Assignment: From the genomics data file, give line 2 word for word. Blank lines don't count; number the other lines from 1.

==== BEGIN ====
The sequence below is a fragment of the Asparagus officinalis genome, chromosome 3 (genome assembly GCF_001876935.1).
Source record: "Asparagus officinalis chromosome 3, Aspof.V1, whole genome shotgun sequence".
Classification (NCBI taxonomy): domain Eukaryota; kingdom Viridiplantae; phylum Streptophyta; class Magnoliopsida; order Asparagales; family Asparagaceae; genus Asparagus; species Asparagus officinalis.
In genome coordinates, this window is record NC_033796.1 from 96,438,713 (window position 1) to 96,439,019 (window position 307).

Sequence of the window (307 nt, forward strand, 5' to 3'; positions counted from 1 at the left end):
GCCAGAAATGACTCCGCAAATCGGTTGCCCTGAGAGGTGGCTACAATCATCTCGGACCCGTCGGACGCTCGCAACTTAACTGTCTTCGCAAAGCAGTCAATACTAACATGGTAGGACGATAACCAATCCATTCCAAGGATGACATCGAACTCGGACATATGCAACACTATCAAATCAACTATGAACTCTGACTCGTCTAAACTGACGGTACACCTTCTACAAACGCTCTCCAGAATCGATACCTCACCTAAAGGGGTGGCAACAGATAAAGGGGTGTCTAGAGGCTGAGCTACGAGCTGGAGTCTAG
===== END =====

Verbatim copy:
Source record: "Asparagus officinalis chromosome 3, Aspof.V1, whole genome shotgun sequence".